The aircraft took to an altitude of between three and five hundred feet, passed overhead and into the morning sunlight. The two pilots were obviously having fun because they made a number of airborne maneuvers.
As the pilots neared the end of their outbound leg Big Bertha turned starboard and then to the port and re-approached the runway for the very first historical landing. The aircushion landing system had been extended throughout the flight and as the aircraft passed in front of us the aft hover cushion touched first, fingers fully extended, then the aircraft had sort of a soft, but slight bounce where the forward cushions made ground contact, then the vehicle settled down on all four. The aircraft rolled out, came to a stop, then advanced slowly to the end of the runway. Four minutes had elapsed. Mission accomplished!
You can only imagine the excitement and the dialogue rendered by all. A non-eventful landing; sweet words to a flight test crew, but as far as events go this was was anything but non-eventful. History will record this event as the start of a new age of affordable cargo transportation that can go anywhere.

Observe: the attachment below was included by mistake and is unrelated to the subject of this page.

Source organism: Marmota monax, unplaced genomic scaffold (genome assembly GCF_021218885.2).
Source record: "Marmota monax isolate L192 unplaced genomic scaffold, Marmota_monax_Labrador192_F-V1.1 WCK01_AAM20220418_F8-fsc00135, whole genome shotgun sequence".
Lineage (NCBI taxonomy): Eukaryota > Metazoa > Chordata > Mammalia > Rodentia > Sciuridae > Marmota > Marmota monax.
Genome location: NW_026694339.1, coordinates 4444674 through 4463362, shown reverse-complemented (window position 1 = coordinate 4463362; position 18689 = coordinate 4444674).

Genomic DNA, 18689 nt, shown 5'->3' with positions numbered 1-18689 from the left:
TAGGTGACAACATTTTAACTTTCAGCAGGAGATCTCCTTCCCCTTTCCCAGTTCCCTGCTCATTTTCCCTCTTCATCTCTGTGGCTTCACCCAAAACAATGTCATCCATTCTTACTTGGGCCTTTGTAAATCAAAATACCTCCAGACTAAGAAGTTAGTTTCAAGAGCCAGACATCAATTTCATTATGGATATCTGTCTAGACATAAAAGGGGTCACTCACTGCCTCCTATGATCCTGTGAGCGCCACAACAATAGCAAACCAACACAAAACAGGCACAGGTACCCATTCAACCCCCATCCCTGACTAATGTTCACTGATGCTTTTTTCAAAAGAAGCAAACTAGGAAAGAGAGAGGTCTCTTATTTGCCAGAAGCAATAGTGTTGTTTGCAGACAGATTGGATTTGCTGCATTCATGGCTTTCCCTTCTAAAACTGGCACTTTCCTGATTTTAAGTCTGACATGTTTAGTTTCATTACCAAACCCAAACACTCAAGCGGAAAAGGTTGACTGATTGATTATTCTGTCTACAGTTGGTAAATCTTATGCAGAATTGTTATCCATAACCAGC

If there were any critics or skeptics in the crowd they became zealots favoring the program that day. I suspect that all of Palmdale heard about the aircraft, as crowds and cars were lined up on Sierra Highway watching the events on the field. Word has it that pictures are already on the internet and an Antelope Valley Press (the local newspaper) reporter called asking if Lockheed Martin cared to make a comment.
As the guests arrived back into the hangar, Bertha
was allowed to travel back to the hangar under her own power and through the fence where she was finally hooked back onto the tow vehicle and pulled back into the hangar. As the pilots disembarked the cockpit, they were greeted with the traditional "water barrel" christening where in lieu of a standard shower, they were treated as though they just went through a car wash.
Then fun was had by all, speeches, awards and accolades to those who contributed to the enterprise.From start to finish; from a clear sheet of paper to product, only fourteen months.
Lockheed Martin should be proud. Yet another demonstration of engineering brillance and leading edge commitment from the infamous "SkunkWorks".